doi:10.1289/ehp.8247
PMCID: PMC1392237  PMID: 16507466
acceptance; alternatives; biomarker; predictive test; regulatory use; standardization; toxicogenomics; toxicology; validation
5.  Acute Tumor Response to ZD6126 Assessed by Intrinsic Susceptibility Magnetic Resonance Imaging1 
Neoplasia (New York, N.Y.)  2005;7(5):466-474.
Abstract
The effective magnetic resonance imaging (MRI) transverse relaxation rate R2* was investigated as an early acute marker of the response of rat GH3 prolactinomas to the vascular-targeting agent, ZD6126. Multigradient echo (MGRE) MRI was used to quantify R2*, which is sensitive to tissue deoxyhemoglobin levels. Tumor R2* was measured prior to, and either immediately for up to 35 minutes, or 24 hours following administration of 50 mg/kg ZD6126. Following MRI, tumor perfusion was assessed by Hoechst 33342 uptake. Tumor R2* significantly increased to 116 ± 4% of baseline 35 minutes after challenge, consistent with an ischemic insult induced by vascular collapse. A strong positive correlation between baseline R2* and the subsequent increase in R2* measured 35 minutes after treatment was obtained, suggesting that the baseline R2* is prognostic for the subsequent tumor response to ZD6126. In contrast, a significant decrease in tumor R2* was found 24 hours after administration of ZD6126. Both the 35-minute and 24-hour R2* responses to ZD6126 were associated with a decrease in Hoechst 33342 uptake. Interpretation of the R2* response is complex, yet changes in tumor R2* may provide a convenient and early MRI biomarker for detecting the antitumor activity of vascular-targeting agents.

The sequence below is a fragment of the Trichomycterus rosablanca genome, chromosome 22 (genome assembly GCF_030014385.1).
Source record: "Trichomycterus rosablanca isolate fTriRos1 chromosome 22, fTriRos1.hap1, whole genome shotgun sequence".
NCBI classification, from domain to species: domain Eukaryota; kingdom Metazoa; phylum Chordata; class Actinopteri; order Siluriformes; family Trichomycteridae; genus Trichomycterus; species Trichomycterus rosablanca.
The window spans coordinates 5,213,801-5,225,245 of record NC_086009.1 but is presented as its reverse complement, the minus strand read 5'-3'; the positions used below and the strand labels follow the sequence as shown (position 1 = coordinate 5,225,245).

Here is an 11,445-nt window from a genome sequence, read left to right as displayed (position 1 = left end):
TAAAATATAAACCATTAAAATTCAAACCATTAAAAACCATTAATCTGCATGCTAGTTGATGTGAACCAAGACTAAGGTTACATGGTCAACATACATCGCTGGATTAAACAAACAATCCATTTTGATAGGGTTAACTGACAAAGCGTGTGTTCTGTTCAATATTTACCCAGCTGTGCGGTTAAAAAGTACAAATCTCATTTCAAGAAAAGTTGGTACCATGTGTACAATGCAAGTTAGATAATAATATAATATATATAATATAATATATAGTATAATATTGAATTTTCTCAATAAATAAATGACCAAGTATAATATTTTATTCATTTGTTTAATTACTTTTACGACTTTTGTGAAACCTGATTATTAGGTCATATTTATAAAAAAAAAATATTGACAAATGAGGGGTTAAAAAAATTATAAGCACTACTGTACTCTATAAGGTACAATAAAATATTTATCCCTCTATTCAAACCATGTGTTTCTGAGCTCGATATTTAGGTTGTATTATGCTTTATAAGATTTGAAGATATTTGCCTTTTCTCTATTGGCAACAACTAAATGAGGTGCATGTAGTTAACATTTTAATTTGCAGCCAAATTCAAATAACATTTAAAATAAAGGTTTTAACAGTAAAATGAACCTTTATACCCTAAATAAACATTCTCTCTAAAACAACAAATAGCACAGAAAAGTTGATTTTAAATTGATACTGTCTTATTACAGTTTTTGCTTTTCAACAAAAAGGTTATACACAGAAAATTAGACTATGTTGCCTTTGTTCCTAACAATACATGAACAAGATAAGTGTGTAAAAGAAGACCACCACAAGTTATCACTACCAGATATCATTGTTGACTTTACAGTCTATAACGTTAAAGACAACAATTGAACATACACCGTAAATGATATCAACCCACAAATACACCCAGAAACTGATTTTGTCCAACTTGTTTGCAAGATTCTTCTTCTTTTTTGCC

PMCID: PMC1501158  PMID: 15967099
ZD6126; vascular-targeting agents; MRI; tumor perfusion; response biomarker
6.  Single Dose of the Antivascular Agent, ZD6126 (N-Acetylcolchinol-O-Phosphate), Reduces Perfusion for at Least 96 Hours in the GH3 Prolactinoma Rat Tumor Model1